Ready to Use Wind Power Generators to Power Your Home?
Before you even consider using wind power generators, you need to be thinking about how much wind you get in the area where you live.
A windmill solution requires wind! So what you need to be looking for is a wind speed that exceeds 8MPH (on average).
But even 8MPH is considered a low-wind-speed area for a wind turbine generator. The average ideal speed is 12MPH.
The best way to find out how much wind your area gets is to do a search for wind speed charts + (your location) that fit your area.
Once you know that the average wind speed in your area is suitable for installing a wind power generator, then you're ready to start building!
But don't despair if you don’t live in a suitable area. In that case, you could always consider a solar power conversion kit instead.
Wind turbine considerations
After you’ve determined that wind power is suitable for your area then there are a few essential questions you need to consider.
Don't skip over this part – taking the time to do it will ensure you choose a wind power system that fits.
And this is even more important if you are planning to live off the grid!
Your power needs
It's essential to think about your power needs. Are you simply looking to reduce your power bill with a single small wind generator?
Or, are you intending to power your entire home?
If you’re looking to power your whole home, then set aside time to calculate your actual power requirements.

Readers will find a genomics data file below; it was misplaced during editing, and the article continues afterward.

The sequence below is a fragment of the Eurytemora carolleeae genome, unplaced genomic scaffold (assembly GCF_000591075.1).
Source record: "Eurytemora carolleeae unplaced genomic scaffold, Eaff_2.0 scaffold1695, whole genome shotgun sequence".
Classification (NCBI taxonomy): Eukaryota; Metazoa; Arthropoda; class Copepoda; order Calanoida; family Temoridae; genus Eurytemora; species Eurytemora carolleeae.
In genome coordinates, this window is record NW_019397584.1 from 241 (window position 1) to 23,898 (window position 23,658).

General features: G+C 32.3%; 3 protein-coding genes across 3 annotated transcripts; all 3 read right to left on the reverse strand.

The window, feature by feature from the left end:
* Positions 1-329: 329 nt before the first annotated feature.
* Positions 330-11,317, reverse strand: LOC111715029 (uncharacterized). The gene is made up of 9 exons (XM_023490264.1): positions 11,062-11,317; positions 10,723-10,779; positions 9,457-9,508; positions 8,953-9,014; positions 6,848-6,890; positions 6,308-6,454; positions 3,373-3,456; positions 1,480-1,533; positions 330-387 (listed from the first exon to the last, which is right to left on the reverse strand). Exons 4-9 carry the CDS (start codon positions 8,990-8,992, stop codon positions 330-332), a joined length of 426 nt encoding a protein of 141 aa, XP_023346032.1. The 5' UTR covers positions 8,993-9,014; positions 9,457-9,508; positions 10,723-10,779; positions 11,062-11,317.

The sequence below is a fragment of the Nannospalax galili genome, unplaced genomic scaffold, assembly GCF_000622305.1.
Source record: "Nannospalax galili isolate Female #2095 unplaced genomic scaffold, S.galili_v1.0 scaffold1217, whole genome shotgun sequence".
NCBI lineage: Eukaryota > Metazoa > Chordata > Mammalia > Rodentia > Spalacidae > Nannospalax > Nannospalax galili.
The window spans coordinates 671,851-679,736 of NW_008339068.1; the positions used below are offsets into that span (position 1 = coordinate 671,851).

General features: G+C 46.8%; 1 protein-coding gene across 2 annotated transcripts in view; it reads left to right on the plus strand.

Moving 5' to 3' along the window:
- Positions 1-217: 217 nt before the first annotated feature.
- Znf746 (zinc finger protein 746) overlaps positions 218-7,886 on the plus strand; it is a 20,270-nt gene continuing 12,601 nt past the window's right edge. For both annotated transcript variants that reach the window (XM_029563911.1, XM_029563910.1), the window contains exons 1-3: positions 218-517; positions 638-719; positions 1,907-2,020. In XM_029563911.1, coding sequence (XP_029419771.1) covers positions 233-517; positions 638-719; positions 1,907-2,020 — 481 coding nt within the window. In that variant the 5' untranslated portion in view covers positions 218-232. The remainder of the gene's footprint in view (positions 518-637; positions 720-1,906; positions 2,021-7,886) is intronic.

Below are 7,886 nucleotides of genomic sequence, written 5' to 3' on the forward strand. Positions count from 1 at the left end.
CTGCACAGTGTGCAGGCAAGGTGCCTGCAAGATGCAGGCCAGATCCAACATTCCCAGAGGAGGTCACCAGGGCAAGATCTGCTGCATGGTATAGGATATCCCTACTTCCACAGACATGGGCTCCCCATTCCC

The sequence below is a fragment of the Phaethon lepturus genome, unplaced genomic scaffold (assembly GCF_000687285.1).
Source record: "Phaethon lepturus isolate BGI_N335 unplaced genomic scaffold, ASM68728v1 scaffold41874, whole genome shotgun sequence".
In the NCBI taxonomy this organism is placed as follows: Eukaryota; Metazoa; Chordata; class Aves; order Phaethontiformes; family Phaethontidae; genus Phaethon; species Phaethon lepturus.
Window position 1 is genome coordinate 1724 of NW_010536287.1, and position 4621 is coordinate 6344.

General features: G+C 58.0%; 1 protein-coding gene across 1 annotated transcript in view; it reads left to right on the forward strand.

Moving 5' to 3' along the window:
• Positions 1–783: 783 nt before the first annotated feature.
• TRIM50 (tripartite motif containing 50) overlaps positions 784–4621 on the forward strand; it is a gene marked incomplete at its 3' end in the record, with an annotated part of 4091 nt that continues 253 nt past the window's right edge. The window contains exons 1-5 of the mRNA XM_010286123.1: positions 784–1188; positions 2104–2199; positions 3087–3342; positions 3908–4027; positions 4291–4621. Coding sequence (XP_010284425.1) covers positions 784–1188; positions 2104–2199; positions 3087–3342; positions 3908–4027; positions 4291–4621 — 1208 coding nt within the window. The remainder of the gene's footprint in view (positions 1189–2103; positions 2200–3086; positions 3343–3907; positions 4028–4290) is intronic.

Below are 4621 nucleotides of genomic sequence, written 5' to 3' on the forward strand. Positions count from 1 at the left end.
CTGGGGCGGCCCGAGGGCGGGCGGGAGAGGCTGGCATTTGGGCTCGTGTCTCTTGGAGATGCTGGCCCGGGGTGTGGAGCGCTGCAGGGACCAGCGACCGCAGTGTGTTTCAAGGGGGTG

To do this effectively you need a guide, calculator and instructions how to do it.
Storing power from wind turbines
Another important consideration is having a storage system for your wind generator. A simple layout of batteries can be designed to store as little or as much power as needed, all depending on what sized wind generator you want to build.
If living 'off the grid' is what you're working towards, then energy storage is of the utmost importance. Calculate your power needs to design this part of your system, keeping in mind how much power you'll need to store and for how long.
For example, you may have weeks where the wind is dismal, so in that case, ensure that you have enough batteries setup to compensate. (You can also reduce you energy needs by using high efficiency bulbs and appliances!)
Have a backup plan in place
Having a backup plan is a whole new story, but is worth considering too, especially if you plan to run laptops, TV or other electrical gear consistently.
Ensure that you design your wind power generator with a backup plan in place. A small gas operated generator is adequate to ensure you have backup power if something goes wrong.
Alternatively, a diesel or fuel based generator can do the same thing. Or, if you can 'fudge' it, maybe even solar panels as some sort of backup system!
I’m Martin Hurley - the friendliest and most helpful person in the wind generator field! (That’s me on an ‘early’ electric bike, way back in 2010). I write posts and reviews about wind power, green energy, wind turbine kits, wind energy tools, tech and more. Depending where you live, one day I’m sure there’ll be wind generators built into our homes, our vehicles and on every street corner - and they’ll be fantastically efficient!